As well as being Halloween, the 31st of October offers a chance to talk about some other horrifying beasts and creatures, head lice. National Bug Busting Day is an annual event which aims to educate parents and families about detecting and preventing head lice and stopping them in their tracks. Whilst there are plenty of discussions around preventing head lice in schools, it’s also important to discuss their effect on the workplace, as well as the importance of practicing good hygiene to prevent bugs in the form of viruses and other illnesses.


Head lice in the workplace

Many people associate head lice with school children, particularly those aged 4-11, but parents of affected children, as well as those who’ve got them from other sources, can easily transmit them to the workplace. As they can be small and hard to detect, the most telling sign of head lice tends to be itching of the scalp. Other warnings signs include:

  • small white eggs (known as nits) in the hair
  • a visible rash on the back of the neck
  • the feeling that something is moving in the hair

Head lice are passed on through head to head contact, making office environments an ideal place for them to spread. They are not caused by poor hygiene; therefore prevention through regular checking is the best way to stop them from spreading. It’s important that if you do notice head lice in the workplace, that you seek treatment for yourself. It is also a good idea to notify HR so that they can discreetly alert others in your office. Find out more about head lice and how to treat them via the NHS website.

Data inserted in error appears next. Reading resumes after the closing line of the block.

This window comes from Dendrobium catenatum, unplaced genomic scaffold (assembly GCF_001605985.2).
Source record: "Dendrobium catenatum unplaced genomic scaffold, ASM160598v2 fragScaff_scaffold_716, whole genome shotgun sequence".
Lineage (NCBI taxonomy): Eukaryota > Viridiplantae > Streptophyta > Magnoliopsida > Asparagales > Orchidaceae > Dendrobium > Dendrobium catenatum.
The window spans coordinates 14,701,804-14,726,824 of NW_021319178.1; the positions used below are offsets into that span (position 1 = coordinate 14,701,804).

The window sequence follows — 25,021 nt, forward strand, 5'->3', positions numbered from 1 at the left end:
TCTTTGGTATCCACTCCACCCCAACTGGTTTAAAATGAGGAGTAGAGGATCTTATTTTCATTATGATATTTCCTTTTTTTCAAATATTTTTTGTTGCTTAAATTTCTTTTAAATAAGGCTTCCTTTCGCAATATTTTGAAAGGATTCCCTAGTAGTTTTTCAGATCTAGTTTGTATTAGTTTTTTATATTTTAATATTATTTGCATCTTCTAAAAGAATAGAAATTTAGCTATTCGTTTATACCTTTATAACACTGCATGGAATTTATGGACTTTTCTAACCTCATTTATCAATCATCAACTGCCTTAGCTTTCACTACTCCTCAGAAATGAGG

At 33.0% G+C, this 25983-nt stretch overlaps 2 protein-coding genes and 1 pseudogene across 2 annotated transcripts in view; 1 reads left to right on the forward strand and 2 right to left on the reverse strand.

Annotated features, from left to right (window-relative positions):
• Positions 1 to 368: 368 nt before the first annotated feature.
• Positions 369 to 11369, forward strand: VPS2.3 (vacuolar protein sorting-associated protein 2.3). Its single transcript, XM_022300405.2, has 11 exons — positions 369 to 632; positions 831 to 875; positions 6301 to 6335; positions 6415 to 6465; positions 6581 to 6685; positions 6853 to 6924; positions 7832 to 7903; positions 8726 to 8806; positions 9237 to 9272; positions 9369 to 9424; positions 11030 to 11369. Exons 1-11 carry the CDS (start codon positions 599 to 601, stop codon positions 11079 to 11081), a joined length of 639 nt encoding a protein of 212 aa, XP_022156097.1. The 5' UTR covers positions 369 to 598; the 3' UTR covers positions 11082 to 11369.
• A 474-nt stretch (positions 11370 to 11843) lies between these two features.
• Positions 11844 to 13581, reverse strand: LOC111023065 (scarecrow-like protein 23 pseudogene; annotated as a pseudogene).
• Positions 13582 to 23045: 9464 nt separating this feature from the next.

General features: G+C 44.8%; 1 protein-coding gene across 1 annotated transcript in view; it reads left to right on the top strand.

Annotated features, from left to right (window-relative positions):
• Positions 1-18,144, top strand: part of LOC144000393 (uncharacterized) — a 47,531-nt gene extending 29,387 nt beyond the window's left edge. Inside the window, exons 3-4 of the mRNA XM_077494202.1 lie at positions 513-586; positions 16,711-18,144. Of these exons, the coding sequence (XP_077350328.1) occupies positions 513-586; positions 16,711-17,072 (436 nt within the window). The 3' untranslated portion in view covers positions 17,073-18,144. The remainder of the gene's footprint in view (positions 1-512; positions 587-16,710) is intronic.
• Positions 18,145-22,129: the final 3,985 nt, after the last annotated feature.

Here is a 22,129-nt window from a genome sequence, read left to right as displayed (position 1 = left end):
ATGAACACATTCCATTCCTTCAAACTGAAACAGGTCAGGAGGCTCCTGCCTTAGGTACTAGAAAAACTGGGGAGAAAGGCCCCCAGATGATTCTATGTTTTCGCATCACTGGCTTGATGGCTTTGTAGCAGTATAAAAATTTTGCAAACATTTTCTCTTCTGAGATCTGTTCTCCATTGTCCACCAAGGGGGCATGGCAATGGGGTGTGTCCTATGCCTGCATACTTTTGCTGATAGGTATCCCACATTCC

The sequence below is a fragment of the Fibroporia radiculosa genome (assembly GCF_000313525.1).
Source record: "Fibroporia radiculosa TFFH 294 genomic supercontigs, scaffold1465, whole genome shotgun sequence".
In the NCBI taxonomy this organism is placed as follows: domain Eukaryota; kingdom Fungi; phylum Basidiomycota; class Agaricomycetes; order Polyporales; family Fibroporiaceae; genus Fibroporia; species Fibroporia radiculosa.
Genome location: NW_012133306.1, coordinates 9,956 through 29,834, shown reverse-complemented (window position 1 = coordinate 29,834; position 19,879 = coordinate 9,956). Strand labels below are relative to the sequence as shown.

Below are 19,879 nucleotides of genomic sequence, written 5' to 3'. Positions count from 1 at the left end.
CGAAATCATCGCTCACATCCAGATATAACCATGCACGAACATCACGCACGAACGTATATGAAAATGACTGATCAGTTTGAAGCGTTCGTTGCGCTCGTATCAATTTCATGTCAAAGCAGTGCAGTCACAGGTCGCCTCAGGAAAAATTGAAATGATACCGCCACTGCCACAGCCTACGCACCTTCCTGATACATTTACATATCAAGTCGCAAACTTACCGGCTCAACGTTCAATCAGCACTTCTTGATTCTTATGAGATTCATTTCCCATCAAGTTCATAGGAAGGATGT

Practicing good hygiene in the workplace

Demonstrating good hygiene in the workplace is not only important for you, but for the wellbeing of your colleagues too. Some good tips for ensuring this include:

  • Clean your hands regularly, using antibacterial soap where possible. It’s important to do so after handling food, going to the toilet and especially after sneezing, blowing your nose and coughing.
  • Use antibacterial wipes to wipe over areas such as your keyboard, mouse, screen and especially your desk telephone and mobile phone – these are often neglected when it comes to keeping things clean and could help to stop bacteria spreading around the office.
  • Avoid eating at your desk if you can. Your desk is a hotbed of germs and bacteria (and worse if you hot desk). Avoid this by going elsewhere to eat. Getting away from your desk for a period is good for you, and will help you feel more alert and awake ready to start the afternoon.
  • Make sure communal areas are clean, especially food preparation areas. Don’t leave dirty dishes and cutlery for someone else to clean and remember to wash your mug out regularly too.
  • If you reuse a water bottle, make sure you give it a thorough clean to stop bacteria in its tracks. Glass and metal varieties tend to be more hygienic than plastic bottles, but ensuring they’re cleaned regularly will help stop bacteria spreading.

With winter almost upon us, it’s more important than ever to practice good hygiene and make sure that your workspace is clean to help stop the spread of germs amongst you and your colleagues. For more information about practicing good hygiene, the NHS has some great tips, which you may want to share during cold and flu season.